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- Tad Hogg, Colin P. Williams
- Artif. Intell.
- 1994

The distribution of hard graph coloring problems as a function of graph connectivity is shown to have two distinct transition behaviors. The first, previously recognized, is a peak in the median search cost near the connectivity at which half the graphs have solutions. This region contains a high proportion of relatively hard problem instances. However, the… (More)

- Colin P. Williams, Tad Hogg
- Artif. Intell.
- 1994

We introduce a technique for analyzing the behavior of sophisticated A.I. search programs working on realistic, large-scale problems. This approach allows us to predict where, in a space of problem instances, the hardest problems are to be found and where the fluctuations in difficulty are greatest. Our key insight is to shift emphasis from modelling… (More)

- Colin P. Williams, Alexander G. Gray
- QCQC
- 1998

In order to design a quantum circuit that performs a desired quantum computation, it is necessary to find a decomposition of the unitary matrix that represents that computation in terms of a sequence of quantum gate operations. To date, such designs have either been found by hand or by exhaustive enumeration of all possible circuit topologies. In this paper… (More)

- Colin P. Williams, Tad Hogg
- AAAI
- 1992

One usually writes A.I. programs to be used on a range of examples which, although similar in kind, differ in detail. This paper shows how to predict where, in a space of problem instances, the hardest problems are to be found and where the fluctuations in difficulty are greatest. Our key insight is to shift emphasis from modelling sophisticated algorithms… (More)

- Tad Hogg, Bernardo A. Huberman, Colin P. Williams
- Artif. Intell.
- 1996

We describe how techniques that were originally developed in statistical mechanics can be applied to search problems that arise commonly in artificial intelligence. This approach is useful for understanding the typical behavior of classes of problems. In particular, these techniques predict that abrupt changes in computational cost, analogous to physical… (More)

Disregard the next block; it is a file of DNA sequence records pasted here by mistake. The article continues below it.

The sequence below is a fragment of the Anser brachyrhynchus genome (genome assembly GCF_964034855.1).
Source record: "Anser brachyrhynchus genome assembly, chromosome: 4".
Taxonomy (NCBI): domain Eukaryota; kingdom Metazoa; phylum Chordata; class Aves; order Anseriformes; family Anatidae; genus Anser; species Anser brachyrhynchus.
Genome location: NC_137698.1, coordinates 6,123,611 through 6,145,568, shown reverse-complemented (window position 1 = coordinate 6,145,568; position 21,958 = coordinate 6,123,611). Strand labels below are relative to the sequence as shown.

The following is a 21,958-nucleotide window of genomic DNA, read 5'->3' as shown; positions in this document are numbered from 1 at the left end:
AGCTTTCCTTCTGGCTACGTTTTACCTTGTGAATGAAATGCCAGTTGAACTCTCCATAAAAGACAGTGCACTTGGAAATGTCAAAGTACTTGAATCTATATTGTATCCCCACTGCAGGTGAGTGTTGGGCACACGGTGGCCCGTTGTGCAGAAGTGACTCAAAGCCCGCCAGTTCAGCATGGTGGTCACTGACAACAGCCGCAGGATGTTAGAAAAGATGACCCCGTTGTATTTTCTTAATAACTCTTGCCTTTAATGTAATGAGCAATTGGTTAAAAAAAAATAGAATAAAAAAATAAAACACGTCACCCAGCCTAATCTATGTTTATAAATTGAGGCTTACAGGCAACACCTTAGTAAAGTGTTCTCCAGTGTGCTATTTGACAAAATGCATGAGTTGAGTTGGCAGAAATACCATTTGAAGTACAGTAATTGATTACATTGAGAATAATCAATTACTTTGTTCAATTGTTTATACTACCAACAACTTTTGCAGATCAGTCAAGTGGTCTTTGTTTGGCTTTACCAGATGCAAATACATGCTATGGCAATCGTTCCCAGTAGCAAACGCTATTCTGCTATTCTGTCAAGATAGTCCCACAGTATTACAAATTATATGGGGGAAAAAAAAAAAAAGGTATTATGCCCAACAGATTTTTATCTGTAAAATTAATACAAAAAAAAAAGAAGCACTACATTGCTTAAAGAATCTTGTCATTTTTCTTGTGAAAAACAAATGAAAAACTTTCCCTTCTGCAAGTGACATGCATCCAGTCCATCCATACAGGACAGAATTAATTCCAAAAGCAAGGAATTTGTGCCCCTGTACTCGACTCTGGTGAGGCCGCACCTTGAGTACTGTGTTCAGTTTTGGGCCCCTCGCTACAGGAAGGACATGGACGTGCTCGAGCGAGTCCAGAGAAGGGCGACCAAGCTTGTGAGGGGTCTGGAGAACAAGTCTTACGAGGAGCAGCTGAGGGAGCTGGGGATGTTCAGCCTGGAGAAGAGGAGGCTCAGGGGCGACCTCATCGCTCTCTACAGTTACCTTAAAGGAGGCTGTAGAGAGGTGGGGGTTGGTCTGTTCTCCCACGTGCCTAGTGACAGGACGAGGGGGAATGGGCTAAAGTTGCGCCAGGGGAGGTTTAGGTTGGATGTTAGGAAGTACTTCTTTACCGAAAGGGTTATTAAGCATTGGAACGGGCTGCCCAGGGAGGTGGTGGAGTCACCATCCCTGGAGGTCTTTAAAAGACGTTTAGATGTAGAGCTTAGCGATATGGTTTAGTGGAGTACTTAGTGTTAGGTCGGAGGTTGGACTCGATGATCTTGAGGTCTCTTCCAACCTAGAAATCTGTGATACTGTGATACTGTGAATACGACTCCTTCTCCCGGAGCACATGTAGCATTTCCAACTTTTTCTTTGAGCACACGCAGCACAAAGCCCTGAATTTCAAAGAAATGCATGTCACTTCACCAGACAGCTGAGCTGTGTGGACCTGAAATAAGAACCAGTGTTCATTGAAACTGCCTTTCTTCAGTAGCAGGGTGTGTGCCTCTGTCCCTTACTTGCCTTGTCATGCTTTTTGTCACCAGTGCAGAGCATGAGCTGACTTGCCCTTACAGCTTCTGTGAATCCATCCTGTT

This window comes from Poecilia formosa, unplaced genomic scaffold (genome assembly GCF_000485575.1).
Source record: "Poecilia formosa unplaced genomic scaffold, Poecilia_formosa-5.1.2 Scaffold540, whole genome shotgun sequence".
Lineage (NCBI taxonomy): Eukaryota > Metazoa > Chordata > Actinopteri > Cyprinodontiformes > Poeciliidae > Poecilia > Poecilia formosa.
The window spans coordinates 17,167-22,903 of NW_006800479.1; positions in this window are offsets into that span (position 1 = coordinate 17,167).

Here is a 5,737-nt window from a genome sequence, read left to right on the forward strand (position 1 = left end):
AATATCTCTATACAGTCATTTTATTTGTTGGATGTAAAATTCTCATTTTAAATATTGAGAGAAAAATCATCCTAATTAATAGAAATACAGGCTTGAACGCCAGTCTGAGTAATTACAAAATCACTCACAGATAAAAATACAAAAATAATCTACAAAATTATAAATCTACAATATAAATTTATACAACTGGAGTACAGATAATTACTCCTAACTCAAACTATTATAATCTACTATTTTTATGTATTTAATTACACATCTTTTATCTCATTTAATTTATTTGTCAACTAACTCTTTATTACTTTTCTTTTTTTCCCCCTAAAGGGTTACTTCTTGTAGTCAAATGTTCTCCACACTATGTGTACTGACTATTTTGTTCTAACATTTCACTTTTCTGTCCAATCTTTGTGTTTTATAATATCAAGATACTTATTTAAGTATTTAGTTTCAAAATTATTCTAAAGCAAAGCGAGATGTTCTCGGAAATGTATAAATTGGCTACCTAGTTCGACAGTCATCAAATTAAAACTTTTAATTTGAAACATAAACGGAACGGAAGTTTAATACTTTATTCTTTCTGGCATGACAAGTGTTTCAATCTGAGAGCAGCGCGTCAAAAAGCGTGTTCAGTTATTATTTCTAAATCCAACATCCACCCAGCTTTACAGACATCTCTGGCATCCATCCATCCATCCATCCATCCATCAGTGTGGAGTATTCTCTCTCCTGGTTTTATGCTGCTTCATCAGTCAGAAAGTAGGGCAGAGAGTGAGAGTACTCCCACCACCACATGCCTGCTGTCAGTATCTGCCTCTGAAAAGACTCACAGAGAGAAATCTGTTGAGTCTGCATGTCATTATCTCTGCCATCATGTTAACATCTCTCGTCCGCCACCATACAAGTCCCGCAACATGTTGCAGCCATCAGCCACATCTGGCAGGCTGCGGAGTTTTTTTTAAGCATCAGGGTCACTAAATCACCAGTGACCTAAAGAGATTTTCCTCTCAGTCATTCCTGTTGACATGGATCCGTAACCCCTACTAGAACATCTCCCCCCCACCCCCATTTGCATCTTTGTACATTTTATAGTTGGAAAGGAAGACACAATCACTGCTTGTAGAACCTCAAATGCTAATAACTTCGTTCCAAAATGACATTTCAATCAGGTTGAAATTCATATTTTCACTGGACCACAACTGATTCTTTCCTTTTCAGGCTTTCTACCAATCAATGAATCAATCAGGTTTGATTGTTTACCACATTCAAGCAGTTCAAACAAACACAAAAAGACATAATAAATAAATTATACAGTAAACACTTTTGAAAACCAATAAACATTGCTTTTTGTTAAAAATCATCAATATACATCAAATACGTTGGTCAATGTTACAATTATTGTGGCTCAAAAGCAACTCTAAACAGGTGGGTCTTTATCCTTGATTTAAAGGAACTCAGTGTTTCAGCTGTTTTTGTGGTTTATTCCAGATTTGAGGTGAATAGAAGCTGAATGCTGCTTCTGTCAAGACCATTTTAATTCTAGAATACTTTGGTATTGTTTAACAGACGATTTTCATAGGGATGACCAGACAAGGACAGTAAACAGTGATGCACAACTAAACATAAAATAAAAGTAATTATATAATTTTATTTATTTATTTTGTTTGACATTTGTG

We discuss quantum algorithms that calculate numerical integrals and descriptive statistics of stochastic processes. With either of two distinct approaches, one obtains an exponential speed increase in comparison to the fastest known classical deterministic algorithms and a quadratic speed increase in comparison to classical Monte Carlo (probabilistic)… (More)

Classical, interferometric, optical lithography is diffraction limited to writing features of a size λ/4 or greater, where λ is the optical wavelength. Using nonclassical photon-number states, entangled N at a time, we show that it is possible to write features of minimum size λ/(4N) in an N-photon absorbing substrate. This result surpasses the usual… (More)

- Amir Fijany, Colin P. Williams
- QCQC
- 1998

The quantum Fourier transform (QFT), a quantum analog of the classical Fourier transform, has been shown to be a powerful tool in developing quantum algorithms. However, in classical computing there is another class of unitary transforms, the wavelet transforms, which are every bit as useful as the Fourier transform. Wavelet transforms are used to expose… (More)

- Colin P. Williams, Tad Hogg
- AAAI
- 1993